At least 25 people are dead and dozens more are injured after powerful storms and an large tornado struck the Southeast this weekend. 

Officials from the Mississippi Emergency Management Agency have preliminarily given an EF-4 rating to the tornado that struck Rolling Fork and Silvery City, Mississippi on Friday March 24th. EF-4 tornadoes have top wind gusts of 166 to 200 miles per hour and represent only about two percent of all tornadoes. 

[Related: Why it’s so difficult to forecast a tornado’s path.]

The tornado was estimated three-quarters of a mile wide at some points, tearing 59 miles across Mississippi for more than an hour, according to the National Weather Service’s preliminary report. Fewer than 1 percent of tornadoes in the US traveled more than 50 miles between 1950 and 2021, according to an analysis of NWS data conducted by the Washington Post. This tornado was part of a supercell, or a rotating thunderstorm, that spawned several tornadoes on Friday. 

Rolling Fork Mayor Eldridge Walker told the Associated Press that the storm hit so quickly that the sheriff’s department barely had time to set off tornado sirens to warn the town of about 2,000 residents. “And by the time they initiated the siren, the storm had hit and it tore down the siren that’s located right over here,” Walker said, referring to an area blocks from downtown.

Local officials estimate that 80 to 85 percent of the town in the Mississippi’s Lower Delta region was destroyed, leaving hundreds of residents homeless. US Census data shows that over 80 percent of residents are Black and about 21 percent live below the poverty line, which is higher than the state average. Roughly 30 percent live in mobile homes, which are significantly more vulnerable to tornado damage, according to a 2018 study.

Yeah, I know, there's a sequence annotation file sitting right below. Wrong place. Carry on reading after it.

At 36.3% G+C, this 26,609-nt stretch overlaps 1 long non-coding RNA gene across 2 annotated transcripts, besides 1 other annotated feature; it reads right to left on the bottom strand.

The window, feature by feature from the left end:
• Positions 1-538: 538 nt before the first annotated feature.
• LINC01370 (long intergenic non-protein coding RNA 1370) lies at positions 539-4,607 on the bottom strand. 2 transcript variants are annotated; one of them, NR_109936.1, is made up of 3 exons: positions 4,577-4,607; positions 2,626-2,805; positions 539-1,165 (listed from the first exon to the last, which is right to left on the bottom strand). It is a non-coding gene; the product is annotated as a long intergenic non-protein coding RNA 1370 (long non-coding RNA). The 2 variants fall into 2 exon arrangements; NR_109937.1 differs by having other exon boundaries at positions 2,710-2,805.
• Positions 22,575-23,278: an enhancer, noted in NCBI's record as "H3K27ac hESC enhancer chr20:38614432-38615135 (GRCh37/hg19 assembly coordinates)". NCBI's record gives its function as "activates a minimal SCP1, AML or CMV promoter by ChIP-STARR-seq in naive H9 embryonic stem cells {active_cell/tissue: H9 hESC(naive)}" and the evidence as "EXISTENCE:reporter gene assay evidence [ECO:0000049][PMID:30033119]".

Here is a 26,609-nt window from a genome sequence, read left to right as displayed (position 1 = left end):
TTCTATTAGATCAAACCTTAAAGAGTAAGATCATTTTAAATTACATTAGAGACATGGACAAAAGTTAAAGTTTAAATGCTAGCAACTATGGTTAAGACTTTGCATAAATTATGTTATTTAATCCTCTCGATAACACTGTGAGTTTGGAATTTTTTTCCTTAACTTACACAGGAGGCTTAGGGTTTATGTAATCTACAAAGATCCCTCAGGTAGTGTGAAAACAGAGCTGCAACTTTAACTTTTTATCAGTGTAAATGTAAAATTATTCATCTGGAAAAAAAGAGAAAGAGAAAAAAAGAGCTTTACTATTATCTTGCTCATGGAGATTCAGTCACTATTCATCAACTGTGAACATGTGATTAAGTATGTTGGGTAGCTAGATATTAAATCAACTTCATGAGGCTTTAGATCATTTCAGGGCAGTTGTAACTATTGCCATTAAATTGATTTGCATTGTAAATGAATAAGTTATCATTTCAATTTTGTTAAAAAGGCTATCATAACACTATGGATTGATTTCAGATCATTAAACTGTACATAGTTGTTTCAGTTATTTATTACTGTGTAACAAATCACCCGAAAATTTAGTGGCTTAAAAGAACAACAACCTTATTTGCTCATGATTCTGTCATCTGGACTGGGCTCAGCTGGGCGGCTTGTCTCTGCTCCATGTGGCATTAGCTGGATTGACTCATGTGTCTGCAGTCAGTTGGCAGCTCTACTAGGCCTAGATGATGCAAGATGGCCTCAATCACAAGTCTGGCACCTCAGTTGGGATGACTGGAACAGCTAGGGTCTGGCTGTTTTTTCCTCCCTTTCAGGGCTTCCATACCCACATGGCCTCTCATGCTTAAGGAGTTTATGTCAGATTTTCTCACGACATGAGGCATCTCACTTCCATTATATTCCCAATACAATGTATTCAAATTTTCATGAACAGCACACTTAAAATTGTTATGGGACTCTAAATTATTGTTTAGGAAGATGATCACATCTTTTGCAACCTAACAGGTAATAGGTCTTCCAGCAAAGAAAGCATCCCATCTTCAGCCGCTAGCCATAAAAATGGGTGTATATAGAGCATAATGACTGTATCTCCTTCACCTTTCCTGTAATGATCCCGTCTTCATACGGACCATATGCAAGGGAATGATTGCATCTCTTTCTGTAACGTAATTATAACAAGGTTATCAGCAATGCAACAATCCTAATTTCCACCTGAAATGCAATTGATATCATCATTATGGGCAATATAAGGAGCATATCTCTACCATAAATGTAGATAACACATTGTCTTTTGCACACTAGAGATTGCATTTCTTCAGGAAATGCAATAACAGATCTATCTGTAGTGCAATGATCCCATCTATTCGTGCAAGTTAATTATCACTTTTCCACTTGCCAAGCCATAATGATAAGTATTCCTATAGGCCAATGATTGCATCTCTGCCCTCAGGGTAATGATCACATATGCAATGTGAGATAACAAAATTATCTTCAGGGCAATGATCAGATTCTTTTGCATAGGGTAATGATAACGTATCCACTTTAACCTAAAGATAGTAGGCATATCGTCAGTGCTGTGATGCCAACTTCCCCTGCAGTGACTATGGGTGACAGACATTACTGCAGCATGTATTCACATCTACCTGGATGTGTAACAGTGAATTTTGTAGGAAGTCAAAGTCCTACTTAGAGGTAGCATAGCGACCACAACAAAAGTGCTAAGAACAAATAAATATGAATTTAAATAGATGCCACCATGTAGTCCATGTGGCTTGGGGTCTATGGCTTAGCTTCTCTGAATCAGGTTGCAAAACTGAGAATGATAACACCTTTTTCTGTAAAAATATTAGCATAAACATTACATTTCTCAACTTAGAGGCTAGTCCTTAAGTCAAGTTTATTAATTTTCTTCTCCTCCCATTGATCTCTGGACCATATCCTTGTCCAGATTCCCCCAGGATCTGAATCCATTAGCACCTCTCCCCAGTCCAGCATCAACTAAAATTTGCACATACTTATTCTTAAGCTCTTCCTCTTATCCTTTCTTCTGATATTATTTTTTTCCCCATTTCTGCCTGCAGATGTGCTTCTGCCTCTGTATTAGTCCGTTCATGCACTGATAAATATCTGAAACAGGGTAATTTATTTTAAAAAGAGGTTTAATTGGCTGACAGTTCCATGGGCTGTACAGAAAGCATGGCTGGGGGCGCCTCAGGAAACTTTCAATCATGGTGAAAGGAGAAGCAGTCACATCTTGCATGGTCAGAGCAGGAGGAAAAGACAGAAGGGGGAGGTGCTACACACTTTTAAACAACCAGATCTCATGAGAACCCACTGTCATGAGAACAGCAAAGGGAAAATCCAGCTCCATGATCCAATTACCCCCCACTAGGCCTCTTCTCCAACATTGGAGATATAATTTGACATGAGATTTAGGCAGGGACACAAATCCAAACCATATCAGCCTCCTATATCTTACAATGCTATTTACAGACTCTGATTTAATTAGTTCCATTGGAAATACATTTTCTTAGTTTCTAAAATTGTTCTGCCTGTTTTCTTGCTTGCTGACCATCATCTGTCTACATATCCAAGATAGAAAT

“It seemed like forever until that noise stopped. You could hear people screaming from the neighborhood,” Rolling Fork vice mayor LaDonna Sias told CNN. Sias also said that her house was demolished. 

The storms knocked out power to more than 83,000 homes and businesses across Alabama, Mississippi and Tennessee by early Saturday morning, according Power remains out to over 10,000 customers as of Monday morning.

On Sunday, President Joe Biden issued an emergency declaration for Mississippi, so that federal funds are available for recovery in the hardest hit area. Mississippi Gov. Tate Reeves also pledged that more help was on the way at a news conference.

[Related: Deadly tornadoes reveal new disaster patterns in the Southeast.]

The Cajun Navy 2016, a volunteer search and rescue group from Louisiana were in both Silver City and Rolling Fork on Sunday helping residents salvage their possessing and sifting through debris

The recovery efforts continued despite more severe weather affecting 20 million people throughout the southeast via additional storms hitting Georgia, Louisiana, Mississippi, and Alabama. Large parts of central and southern Mississippi saw thunderstorms and heavy rain, with some areas reporting tennis ball-sized hail.

Overnight severe weather can be particularly dangerous since people are less likely to receive warnings since they are asleep, and tornadoes can be more difficult to spot in the darkness. The National Oceanic and Atmospheric Administration (NOAA) suggests enabling mobile emergency alerts, listening to a weather radio, and keeping an updated tornado plan.

The Mississippi Clarion Ledger has compiled a list of ways to help residents here.